Following a trek to the bigscreen almost as convoluted as its plot, this oft-delayed sequel proves a jumbled, obtuse yet not entirely unsatisfying follow-up to Chinatown, rightly considered one of the best films of the 1970s. Like much of the film noir of the 1940s, Jakes simply spins a web of intrigue so thick its origins become imperceptible.
Picking up in 1948, 11 years after the events in Chinatown, Jake Gittes (Jack Nicholson) has become a prosperous and respected private investigator, though he still makes his living spying on an unfaithful wife (Meg Tilly) for her suspicious husband, Jake Berman (Harvey Keitel).
When the name of Katherine Mulwray turns up on an audiotape of the couple in bed together, it revives Gittes’ ghosts of events that occurred in Chinatown, linking sex, murder and deceit to the role of precious resources – Chinatown, water; here, oil – in a developing Southern California. The film then takes on a dual structure, with Gittes in the eye of the hurricane as holder of the incriminating tape while seeking to unravel its connection to Mulwray, the memorable product of the coupling of father and daughter in Roman Polanski’s earlier film.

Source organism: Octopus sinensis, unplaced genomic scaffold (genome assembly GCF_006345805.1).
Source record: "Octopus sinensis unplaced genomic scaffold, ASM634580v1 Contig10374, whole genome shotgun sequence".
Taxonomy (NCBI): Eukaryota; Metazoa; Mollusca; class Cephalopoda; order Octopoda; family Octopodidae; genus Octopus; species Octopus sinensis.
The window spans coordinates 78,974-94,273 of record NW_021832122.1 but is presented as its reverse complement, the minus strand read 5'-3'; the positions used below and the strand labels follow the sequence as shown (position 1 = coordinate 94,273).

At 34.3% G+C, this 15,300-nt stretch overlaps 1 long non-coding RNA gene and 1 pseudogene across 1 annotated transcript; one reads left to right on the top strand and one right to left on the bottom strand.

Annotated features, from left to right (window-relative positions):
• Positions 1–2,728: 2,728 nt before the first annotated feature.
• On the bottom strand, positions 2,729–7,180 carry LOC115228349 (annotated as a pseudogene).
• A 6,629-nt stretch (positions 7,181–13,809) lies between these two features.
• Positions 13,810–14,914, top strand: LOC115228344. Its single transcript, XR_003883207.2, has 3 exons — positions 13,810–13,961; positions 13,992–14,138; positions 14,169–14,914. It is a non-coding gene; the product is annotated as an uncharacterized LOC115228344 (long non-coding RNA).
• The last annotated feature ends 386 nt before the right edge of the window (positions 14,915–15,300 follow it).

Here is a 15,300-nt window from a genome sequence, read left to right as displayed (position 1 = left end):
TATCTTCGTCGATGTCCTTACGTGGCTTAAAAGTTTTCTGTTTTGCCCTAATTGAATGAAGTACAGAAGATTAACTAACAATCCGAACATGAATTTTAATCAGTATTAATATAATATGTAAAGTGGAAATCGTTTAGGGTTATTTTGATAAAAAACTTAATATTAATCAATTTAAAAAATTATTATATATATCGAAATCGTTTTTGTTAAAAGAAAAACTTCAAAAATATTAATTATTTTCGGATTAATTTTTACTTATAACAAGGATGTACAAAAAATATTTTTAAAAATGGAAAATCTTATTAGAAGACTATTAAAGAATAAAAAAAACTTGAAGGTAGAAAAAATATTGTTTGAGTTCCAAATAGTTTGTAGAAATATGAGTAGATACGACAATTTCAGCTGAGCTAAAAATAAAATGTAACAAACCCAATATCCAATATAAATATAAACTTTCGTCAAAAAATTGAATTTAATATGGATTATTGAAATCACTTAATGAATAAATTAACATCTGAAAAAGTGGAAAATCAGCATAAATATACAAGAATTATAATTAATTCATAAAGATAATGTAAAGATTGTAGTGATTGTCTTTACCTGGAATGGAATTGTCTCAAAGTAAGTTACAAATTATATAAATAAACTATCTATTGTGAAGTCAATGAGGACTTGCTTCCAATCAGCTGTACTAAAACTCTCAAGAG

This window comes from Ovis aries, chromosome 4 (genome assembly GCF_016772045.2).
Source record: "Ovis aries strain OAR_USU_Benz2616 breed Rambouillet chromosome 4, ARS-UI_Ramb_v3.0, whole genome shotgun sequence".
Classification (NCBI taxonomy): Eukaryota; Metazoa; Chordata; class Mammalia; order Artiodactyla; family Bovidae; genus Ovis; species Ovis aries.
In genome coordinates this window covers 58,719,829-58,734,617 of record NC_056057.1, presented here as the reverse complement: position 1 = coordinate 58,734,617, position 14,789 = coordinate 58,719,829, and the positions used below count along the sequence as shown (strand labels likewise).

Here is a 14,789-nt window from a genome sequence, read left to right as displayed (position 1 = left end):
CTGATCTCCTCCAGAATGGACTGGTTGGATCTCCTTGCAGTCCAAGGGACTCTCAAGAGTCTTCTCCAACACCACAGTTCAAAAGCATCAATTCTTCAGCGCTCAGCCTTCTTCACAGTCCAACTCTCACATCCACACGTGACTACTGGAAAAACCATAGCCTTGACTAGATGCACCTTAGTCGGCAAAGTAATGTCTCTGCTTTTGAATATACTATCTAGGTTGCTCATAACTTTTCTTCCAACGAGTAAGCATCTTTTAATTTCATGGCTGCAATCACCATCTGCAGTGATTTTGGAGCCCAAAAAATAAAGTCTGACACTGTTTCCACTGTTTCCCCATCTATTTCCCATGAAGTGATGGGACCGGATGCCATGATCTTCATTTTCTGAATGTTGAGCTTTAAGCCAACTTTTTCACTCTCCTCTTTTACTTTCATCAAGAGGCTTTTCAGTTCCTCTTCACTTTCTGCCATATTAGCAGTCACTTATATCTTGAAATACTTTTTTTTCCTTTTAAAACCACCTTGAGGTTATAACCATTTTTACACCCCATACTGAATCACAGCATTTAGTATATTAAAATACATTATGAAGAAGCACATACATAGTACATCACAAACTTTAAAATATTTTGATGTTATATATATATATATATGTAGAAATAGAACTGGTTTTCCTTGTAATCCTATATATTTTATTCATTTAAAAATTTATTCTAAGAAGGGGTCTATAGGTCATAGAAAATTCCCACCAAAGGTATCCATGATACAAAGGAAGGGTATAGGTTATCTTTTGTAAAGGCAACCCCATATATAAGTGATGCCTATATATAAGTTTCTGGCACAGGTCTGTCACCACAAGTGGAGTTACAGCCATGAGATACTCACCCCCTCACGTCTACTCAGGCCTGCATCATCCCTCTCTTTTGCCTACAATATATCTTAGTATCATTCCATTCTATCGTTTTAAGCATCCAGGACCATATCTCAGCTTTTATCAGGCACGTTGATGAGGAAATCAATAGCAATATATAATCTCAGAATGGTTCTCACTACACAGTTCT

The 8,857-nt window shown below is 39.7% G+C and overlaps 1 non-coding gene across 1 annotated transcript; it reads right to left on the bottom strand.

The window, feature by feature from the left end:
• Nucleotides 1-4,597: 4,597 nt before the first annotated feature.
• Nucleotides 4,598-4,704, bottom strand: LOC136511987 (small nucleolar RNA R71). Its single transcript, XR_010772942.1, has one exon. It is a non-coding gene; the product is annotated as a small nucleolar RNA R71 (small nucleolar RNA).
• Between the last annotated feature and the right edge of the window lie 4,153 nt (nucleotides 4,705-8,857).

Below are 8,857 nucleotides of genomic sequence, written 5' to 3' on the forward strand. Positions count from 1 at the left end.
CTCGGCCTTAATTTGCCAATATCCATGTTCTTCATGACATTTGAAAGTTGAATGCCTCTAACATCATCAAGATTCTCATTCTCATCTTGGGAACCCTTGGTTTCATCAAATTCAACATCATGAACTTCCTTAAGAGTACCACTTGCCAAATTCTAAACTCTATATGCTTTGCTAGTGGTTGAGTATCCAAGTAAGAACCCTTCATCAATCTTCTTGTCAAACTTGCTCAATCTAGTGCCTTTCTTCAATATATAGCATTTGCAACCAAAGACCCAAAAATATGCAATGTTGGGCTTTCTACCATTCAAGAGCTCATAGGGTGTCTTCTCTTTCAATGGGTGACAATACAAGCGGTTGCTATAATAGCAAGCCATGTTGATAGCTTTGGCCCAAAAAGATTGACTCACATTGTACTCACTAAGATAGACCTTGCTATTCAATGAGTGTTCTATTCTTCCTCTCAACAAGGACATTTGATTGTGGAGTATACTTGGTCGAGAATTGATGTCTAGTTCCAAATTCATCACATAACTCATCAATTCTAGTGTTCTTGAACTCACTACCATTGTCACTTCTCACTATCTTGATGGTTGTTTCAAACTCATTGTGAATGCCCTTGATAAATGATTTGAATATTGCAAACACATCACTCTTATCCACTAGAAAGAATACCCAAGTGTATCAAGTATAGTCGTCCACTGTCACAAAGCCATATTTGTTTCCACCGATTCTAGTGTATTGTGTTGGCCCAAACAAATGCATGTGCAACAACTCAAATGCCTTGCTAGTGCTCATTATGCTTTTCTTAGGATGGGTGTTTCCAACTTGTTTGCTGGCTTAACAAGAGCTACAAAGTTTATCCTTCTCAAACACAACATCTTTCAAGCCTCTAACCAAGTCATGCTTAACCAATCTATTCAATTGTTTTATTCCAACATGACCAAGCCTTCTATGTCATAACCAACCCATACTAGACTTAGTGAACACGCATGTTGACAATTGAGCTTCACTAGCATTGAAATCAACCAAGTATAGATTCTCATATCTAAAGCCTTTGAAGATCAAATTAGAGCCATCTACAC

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A few scenes do carry tremendous power, especially Gittes’ confrontation with detective Loach (David Keith) and, from a comic standpoint, his encounter with the murdered man’s not-so-grieving widow Lillian (Madeleine Stowe). Still, Nicholson the director (working from Robert Towne’s script) provides too few moments of that stripe for Nicholson the star.